- The Washington Times - Wednesday, November 4, 2015

It may always be a bit “froggy” why the new Muppets television show is being overhauled, but columns and reports decrying the adult content on the show can’t have helped.

Deadline Hollywood reported Wednesday that the ABC/ABC Studios’ “The Muppets” has released the show’s co-creator, Bob Kushell, who was co-writing “The Muppets” with Bill Prady, co-creator of the adult comedy, “The Big Bang Theory.”

Kristin Newman, who has been co-executive producer on several comedies and is currently with ABC’s musical fairy tale “Galavant,” is in talks to step in for Mr. Kushell, Deadline Hollywood’s Nellie Andreeva wrote.

Behind the scenes, Ms. Andreeva wrote, “I hear there was a clash of styles and vision for the show.”

The half-hour Tuesday night show, which debuted in September, follows the Muppets as they produce a late-night talk show called “Up Late With Miss Piggy.”

But critics winced at the breakup of Kermit the Frog and Miss Piggy, Muppets getting drunk at bars, and “adult-themed content every 3 minutes and 38 seconds,” according to a Parents Television Council (PTC) report issued in October.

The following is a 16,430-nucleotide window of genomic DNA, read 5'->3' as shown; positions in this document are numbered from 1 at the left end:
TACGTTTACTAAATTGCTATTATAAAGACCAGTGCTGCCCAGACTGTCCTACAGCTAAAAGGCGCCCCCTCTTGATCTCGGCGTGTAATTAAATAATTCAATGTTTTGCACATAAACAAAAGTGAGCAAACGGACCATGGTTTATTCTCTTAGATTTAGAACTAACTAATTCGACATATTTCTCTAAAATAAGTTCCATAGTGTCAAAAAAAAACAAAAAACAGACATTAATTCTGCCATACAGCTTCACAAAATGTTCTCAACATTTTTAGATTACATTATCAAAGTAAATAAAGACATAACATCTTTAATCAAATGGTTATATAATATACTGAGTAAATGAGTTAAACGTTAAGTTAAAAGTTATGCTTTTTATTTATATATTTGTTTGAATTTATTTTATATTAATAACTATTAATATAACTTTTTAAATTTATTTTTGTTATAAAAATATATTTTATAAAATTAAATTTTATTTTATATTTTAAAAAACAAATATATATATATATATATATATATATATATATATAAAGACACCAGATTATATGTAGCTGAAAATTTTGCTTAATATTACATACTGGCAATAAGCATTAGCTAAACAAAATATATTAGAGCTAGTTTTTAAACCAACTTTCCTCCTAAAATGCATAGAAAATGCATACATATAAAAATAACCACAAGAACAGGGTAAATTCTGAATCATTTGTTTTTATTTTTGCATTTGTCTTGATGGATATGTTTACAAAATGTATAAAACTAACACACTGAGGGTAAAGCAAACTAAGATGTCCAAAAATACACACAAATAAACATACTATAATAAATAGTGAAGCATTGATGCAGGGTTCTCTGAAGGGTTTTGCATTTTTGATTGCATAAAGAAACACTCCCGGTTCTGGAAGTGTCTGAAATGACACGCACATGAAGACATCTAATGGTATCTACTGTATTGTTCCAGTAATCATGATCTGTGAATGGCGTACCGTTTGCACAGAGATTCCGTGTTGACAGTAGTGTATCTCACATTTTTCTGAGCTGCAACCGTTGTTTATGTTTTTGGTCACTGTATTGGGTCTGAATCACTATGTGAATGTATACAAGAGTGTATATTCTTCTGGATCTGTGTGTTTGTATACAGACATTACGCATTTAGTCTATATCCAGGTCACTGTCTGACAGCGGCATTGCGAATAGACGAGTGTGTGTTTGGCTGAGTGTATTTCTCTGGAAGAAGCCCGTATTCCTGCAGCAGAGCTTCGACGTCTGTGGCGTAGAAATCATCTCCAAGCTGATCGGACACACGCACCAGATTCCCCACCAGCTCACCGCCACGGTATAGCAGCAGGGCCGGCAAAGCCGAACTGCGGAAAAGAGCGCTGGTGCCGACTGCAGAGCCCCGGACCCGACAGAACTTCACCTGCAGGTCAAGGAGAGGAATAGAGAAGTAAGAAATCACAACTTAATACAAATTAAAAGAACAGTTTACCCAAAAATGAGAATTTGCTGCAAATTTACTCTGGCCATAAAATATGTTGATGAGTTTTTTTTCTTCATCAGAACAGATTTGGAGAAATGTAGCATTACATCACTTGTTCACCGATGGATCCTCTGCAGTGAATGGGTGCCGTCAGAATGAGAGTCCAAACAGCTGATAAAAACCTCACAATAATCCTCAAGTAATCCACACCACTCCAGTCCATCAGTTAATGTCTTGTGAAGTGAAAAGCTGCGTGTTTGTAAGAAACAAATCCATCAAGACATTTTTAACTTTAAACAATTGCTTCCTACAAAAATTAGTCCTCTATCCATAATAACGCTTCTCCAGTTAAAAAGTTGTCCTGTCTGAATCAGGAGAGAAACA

Mr. Kushell had defended the show’s edgy content, saying adults were expected to watch the show with kids, “so we’re not pitching stories or thinking of stories that are, like Norman Lear stories from the 1970s.”

But Miss Piggy talking about plastic surgery on her breasts and buttocks, Kermit the Frog talking about “cross-promoting” with a female character, and Fozzie Bear having a hangover may have made viewers feel like they had joined Kermit in a life he described as “a bacon-wrapped hell on earth.”

“We call on the ABC Television Network to relaunch ‘The Muppets’ so that parents can actually watch the show with their children without fear of their children being confronted by sex and drugs on this iconic TV show,” Tim Winter, president of the PTC, said Wednesday.

Other critics included Mike Ayers, arts and entertainment writer at the Wall Street Journal, and Jonathan Bernstein of the London Telegraph.

Mr. Ayers wondered if the beloved puppets were “too grownup”?

The show “is a tone-deaf disaster,” opined Mr. Bernstein.

“People want to love The Muppets. They want to see Kermit and his furry friends overcome all the odds to put on the best show they can. They don’t want to see a weary, beaten-down frog toiling on the terrible late-night talk show fronted by his unhinged ex-girlfriend,” he wrote.

According to Deadline Hollywood, “The Muppets” will end up with 16 episodes in its first season, with several still in development. The episodes run in the spring are likely to be treated as a relaunch.



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